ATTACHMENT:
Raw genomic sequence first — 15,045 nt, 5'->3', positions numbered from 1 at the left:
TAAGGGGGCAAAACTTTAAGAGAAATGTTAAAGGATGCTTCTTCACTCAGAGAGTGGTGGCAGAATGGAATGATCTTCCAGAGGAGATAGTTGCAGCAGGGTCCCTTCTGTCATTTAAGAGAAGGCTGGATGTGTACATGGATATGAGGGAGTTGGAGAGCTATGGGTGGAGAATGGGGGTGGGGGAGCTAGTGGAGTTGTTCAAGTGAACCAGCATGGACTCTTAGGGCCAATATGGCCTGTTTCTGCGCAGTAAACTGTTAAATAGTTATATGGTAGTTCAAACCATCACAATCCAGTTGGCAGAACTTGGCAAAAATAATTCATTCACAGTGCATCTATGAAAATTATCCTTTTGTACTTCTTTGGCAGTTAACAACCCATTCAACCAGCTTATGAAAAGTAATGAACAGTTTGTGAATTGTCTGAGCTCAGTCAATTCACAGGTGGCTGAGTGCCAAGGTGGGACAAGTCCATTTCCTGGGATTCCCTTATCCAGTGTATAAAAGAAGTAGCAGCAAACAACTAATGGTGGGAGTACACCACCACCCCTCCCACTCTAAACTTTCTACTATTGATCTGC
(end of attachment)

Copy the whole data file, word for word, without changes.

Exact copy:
Raw genomic sequence first — 15,045 nt, 5'->3', positions numbered from 1 at the left:
TAAGGGGGCAAAACTTTAAGAGAAATGTTAAAGGATGCTTCTTCACTCAGAGAGTGGTGGCAGAATGGAATGATCTTCCAGAGGAGATAGTTGCAGCAGGGTCCCTTCTGTCATTTAAGAGAAGGCTGGATGTGTACATGGATATGAGGGAGTTGGAGAGCTATGGGTGGAGAATGGGGGTGGGGGAGCTAGTGGAGTTGTTCAAGTGAACCAGCATGGACTCTTAGGGCCAATATGGCCTGTTTCTGCGCAGTAAACTGTTAAATAGTTATATGGTAGTTCAAACCATCACAATCCAGTTGGCAGAACTTGGCAAAAATAATTCATTCACAGTGCATCTATGAAAATTATCCTTTTGTACTTCTTTGGCAGTTAACAACCCATTCAACCAGCTTATGAAAAGTAATGAACAGTTTGTGAATTGTCTGAGCTCAGTCAATTCACAGGTGGCTGAGTGCCAAGGTGGGACAAGTCCATTTCCTGGGATTCCCTTATCCAGTGTATAAAAGAAGTAGCAGCAAACAACTAATGGTGGGAGTACACCACCACCCCTCCCACTCTAAACTTTCTACTATTGATCTGC